Joel isn't making a universal claim about the "Bible." Treating the "Bible" as a single book with a single author, thought structure, method, motif, etc for literary purposes is just a mistake. Thus, he's not saying "propositions are bad," "there is no propositional language in the Bible," nor even "there is nothing in the Bible that can be approached propositionally."

A propositionally-driven hermeneutic is, at its heart, a claim about what "true" and "false" literature consist of and as such isn't dependent on the Scriptures per se. It's a rather bold universal claim to make, and the problem (as any student of literature can tell you) is not only that it's insufficient to study literature, its use simply mangles the text, and trying to use such an approach would simply reveal you as thoroughly inept. For example, the truth (or falsity) of Shakespeare's sonnets has little to do with whether or not true, contrapositional statements that generate orderly truth tables can be distilled from them.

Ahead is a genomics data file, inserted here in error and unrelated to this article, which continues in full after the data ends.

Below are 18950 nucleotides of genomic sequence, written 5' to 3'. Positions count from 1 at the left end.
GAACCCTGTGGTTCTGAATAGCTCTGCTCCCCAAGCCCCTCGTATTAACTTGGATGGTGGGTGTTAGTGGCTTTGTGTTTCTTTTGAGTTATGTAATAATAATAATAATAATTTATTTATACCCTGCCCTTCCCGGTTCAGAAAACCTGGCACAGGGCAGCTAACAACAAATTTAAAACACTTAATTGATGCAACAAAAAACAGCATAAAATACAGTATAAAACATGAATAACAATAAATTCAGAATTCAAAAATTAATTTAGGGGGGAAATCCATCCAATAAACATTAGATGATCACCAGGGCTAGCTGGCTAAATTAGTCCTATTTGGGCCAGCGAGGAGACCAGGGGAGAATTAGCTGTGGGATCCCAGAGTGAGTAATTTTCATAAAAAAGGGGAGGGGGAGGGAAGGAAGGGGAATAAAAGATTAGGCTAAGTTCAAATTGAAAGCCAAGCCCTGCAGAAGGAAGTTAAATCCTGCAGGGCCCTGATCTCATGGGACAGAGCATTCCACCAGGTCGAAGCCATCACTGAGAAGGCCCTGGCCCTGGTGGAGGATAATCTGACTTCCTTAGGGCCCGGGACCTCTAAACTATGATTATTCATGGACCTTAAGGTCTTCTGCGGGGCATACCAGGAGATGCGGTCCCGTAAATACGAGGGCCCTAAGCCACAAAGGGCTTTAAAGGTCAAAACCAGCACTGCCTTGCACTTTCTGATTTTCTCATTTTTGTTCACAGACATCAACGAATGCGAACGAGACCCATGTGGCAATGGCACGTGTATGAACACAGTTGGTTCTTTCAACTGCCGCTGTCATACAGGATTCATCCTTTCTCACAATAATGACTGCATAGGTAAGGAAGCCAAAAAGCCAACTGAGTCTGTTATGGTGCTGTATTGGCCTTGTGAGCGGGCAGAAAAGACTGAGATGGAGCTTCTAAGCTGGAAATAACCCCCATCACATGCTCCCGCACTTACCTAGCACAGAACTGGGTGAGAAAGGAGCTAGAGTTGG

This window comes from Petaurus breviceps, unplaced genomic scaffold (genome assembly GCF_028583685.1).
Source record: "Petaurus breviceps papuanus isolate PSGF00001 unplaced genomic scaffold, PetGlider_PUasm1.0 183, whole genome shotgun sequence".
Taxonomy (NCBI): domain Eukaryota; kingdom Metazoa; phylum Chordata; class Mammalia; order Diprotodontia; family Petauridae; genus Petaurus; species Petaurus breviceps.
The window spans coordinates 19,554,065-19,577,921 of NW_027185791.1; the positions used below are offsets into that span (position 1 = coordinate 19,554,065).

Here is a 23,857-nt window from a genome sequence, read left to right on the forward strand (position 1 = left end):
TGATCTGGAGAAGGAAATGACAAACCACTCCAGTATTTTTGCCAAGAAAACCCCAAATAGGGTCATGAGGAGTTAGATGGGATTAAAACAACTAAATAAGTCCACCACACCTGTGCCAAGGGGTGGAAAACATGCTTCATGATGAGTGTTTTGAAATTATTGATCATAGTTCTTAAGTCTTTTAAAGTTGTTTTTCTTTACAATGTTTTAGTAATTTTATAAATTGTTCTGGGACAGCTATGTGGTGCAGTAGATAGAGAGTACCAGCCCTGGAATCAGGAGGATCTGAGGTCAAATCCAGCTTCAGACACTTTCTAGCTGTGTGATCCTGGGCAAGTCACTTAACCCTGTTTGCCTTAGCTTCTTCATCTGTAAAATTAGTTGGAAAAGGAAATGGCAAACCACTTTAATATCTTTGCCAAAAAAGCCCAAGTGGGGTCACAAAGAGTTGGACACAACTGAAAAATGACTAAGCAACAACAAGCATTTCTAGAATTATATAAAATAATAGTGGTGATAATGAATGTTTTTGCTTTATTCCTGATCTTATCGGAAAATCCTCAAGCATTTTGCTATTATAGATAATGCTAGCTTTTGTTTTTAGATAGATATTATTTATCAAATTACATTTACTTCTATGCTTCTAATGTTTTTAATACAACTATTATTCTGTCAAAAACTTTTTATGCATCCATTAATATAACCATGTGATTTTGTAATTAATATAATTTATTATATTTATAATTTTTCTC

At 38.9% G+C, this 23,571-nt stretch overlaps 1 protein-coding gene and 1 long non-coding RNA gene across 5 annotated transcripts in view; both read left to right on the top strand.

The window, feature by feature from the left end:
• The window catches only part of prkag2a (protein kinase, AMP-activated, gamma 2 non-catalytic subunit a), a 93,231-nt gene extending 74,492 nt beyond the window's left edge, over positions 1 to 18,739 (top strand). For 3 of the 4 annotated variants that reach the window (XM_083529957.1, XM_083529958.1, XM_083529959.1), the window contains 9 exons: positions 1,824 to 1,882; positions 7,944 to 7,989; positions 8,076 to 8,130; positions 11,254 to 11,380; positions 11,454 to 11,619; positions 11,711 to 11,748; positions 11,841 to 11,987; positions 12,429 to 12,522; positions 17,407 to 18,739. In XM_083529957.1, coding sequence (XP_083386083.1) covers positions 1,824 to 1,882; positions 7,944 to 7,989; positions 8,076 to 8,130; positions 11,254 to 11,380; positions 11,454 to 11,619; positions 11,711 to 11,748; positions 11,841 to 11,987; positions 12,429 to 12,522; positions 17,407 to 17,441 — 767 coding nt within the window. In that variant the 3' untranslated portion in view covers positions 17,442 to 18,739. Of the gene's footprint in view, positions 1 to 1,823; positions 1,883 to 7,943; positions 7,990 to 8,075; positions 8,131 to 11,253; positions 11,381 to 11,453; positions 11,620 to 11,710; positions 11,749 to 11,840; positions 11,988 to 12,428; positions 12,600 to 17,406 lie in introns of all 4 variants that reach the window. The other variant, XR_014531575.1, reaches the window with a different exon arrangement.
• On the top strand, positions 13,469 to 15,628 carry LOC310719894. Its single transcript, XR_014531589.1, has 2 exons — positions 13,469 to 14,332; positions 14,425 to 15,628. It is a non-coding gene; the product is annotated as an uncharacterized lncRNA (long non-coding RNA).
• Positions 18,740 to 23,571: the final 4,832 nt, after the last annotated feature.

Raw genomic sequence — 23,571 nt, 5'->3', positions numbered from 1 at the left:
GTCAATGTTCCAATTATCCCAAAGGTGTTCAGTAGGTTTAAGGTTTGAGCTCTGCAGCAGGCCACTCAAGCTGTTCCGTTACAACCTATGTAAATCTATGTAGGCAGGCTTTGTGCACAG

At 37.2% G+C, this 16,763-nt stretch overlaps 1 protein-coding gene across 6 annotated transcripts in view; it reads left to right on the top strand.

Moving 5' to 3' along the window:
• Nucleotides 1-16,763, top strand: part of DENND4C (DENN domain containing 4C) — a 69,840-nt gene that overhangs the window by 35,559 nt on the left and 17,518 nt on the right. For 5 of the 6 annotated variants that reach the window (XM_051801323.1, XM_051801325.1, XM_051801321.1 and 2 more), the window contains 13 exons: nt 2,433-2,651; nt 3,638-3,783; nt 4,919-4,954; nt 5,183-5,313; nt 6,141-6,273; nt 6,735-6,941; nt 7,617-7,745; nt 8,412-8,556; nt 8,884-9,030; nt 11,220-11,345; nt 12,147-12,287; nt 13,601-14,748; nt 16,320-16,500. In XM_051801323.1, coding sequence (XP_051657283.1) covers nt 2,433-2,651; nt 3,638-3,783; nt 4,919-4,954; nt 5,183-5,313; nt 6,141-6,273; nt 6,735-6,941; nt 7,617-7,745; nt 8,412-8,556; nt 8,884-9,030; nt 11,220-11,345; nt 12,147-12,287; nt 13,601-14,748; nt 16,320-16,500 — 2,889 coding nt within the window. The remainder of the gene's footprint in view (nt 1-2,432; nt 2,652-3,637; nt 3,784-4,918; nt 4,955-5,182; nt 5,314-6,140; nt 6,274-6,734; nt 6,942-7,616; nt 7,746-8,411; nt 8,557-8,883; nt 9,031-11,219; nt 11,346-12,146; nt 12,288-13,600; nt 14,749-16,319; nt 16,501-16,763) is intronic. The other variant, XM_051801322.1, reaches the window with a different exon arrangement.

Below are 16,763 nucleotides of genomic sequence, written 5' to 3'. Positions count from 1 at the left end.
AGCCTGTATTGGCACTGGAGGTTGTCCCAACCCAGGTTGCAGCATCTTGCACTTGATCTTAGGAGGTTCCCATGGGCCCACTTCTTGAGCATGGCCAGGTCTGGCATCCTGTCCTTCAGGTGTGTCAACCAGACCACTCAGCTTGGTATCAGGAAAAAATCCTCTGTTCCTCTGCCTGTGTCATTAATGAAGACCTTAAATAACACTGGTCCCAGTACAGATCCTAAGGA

Given that propositionally-driven hermeneutics are horribly insufficient for other literature, why then do we assume that this is the foundational way to approach the biblical texts?

Certainly there are books that should be studied propositionally. I have many books that are almost pure proposition; for example, my numerous texts in mathematics and systematic theology. In fact, as a mathematician, I study, develop, and teach propositions by trade, which is why I find the attempt to propositionalize Scripture a bit silly, like if you knew what real study of propositions looked like, you wouldn't be saying half the things you say. But anyway, many of the Scriptures bear little simiarity to truly propositional texts, which is why I think a propositionalized approach just doesn't fit all the time.